Aspire Training & Education, (ASPIRE), was founded in 2012 by Mr. Sean Samnang, a local Cambodian, who recognized the urgent need to help the many destitute and orphaned children living in his country. This situation was brought about because Cambodia’s education and health care systems were completely destroyed during the Khmer Rouge Genocide and Cambodia has been unable to make significant gains in rebuilding it due to the subsequent 2 decades long civil war. Now corruption is rampant and Cambodia’s education and health care systems remain in shambles. Siem Reap itself is one of the poorest areas in Cambodia with over 75% of the poor people living in dire poverty.
Mr. Sean Samnang was born in 1980 and grew up in a very poor family, working on a farm to pay his way through secondary school and university. He also worked for seven months in a tailoring factory for ten to thirteen hours a day just to complete his education. Receiving help and encouragement from a sponsor in Thailand, he moved to Phnom Penh where he worked for a charitable organization on a voluntary basis, but received his board and lodging. Voluntary work in return for board and lodging is still common in Cambodia today, and the members of staff at ASPIRE are all local volunteers. Since he himself had received help when he most needed it, Samnang wanted to be able to provide help and opportunities for others.
Samnang was offered a position as branch manager of a new orphanage in Siem Reap while he was still studying (he finally completed his education in 2008). The initial aim of this project was to bring in children from the surrounding neighbourhood to teach English and Apsara (the traditional Khmer dancing). Although this venture was welcomed by the local community, it sadly failed due to a lack of donations from passing tourists and the help of a stable sponsor. The area around Siem Reap is extremely poor, and Samnang still wanted to be able to work in this area. He understood the steps he needed to take to get official permission to open an orphanage, but he lacked the money to begin the process.
His parents offered to use their home and piece of land as a guarantee against a bank loan. They were thus able to borrow 1.000.000.00 Riel (US$250). With this money Samnang was able to pay for the documents to be processed, to pay for necessary travel, to design a logo and to rent a small house and piece of land.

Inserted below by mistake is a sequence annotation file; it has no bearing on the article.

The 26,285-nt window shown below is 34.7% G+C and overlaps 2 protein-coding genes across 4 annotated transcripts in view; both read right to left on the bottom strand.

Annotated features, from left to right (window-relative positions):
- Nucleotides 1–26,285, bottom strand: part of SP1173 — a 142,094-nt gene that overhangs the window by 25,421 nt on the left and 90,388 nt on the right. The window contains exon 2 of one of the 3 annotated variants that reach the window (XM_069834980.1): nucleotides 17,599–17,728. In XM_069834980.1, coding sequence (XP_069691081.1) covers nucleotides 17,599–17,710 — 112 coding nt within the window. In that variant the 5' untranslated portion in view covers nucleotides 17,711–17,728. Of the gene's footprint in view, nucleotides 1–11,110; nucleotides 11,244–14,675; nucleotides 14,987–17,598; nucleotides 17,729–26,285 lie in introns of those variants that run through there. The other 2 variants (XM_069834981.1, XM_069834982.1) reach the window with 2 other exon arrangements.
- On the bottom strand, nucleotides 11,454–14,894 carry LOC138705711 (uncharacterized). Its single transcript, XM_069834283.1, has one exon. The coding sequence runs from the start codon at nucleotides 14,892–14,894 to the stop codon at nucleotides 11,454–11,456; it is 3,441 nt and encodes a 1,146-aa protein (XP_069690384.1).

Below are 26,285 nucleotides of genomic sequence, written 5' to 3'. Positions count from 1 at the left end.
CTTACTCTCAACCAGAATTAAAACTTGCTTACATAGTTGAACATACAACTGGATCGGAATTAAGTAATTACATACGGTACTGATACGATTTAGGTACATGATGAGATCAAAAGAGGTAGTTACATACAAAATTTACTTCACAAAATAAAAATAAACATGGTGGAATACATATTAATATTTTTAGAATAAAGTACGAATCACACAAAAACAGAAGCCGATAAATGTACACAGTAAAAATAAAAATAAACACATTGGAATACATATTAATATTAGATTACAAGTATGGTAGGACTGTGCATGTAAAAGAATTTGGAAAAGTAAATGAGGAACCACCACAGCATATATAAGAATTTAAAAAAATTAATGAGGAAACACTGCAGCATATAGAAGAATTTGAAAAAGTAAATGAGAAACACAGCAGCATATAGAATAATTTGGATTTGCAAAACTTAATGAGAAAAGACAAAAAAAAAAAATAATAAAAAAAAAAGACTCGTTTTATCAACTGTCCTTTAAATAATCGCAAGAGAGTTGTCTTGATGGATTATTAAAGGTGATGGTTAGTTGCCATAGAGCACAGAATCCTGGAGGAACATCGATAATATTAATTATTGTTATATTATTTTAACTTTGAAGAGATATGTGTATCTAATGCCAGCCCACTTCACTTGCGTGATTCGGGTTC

The documents were finally complete on 5th December 2006, and the organization was then called the Cambodian Orphan Save Association (COSA). The house had originally been a mushroom shed and needed a great deal of cleaning and preparation. A neighbouring generator caused a loud noise for the better part of each day. But it was a beginning. The first step was to invite local children to come for Apsara and English classes. A number of the children wanted to come and live at the house, but at that point there was no funding, so Samnang went around the villages asking for food donations. The families knew him from the first venture that had failed, and they trusted him and gave whatever they could.
At first, Samnang took the children to the Lolai temple to ask tourists for donations. This was a great source of funding as they were able to raise $30 to $50 each day during the tourist season, and after only four months the orphanage was able to move to a bigger and quieter location just a hundred metres up the road on the Sras Srang Lake. With a generous donation from an Australian sponsor of $4,000 Samnang was able to build a new orphanage on this land; he later changed the name to Cambodian Orphan Save Organisation (COSO). During 2007, after a year of collecting donations at the Lolai temple, the police told Samnang that the children were no longer allowed to work there.
This was very hard on the orphanage as it had lost its main source of income. However, tourists still dropped by to visit the orphanage and gave donations, but these were not as frequent as they had been before. Many children still wanted to live at the orphanage and so Samnang began to look for a larger piece of land, and today the children live at Trang Village on National Road 6, 7 kilometres east of Siem Reap. The village was just a piece of land when purchased, but due to vistors' kind donations and Samnang's hard work it is slowly becoming a fantastic place for the children to live and learn. Come visit us and see the progress!
In 2012, due to a name clash, it was necessary by order from the government to change the name to ASPIRE Training & Education and this is the name we are now known by and registered under. Our charity registration number is 3385.
Now we are providing 24-hour care for 25 children at the orphanage and support the 385 kg of rice for 55 children to their families from the community at Prek Kuy Village. The children who have received the scholarship at ASPIRE come from backgrounds of extreme poverty and deprivation. They range in age from 5-16 years. Many have never been to school and are desperate to be provided with safe living in the community. We provide three meals a day and ensure that all the children attend government school. In addition, we run our own classes in Khmer reading and writing as well as English language lessons and computer lessons. We also believe in preserving the Khmer culture, so we teach the children traditional Khmer dances and how to play Khmer musical instruments. Our staff are trained in good childcare practice and management skills. We aim to equip them both socially and academically to take up a constructive place in Khmer society when they are adults.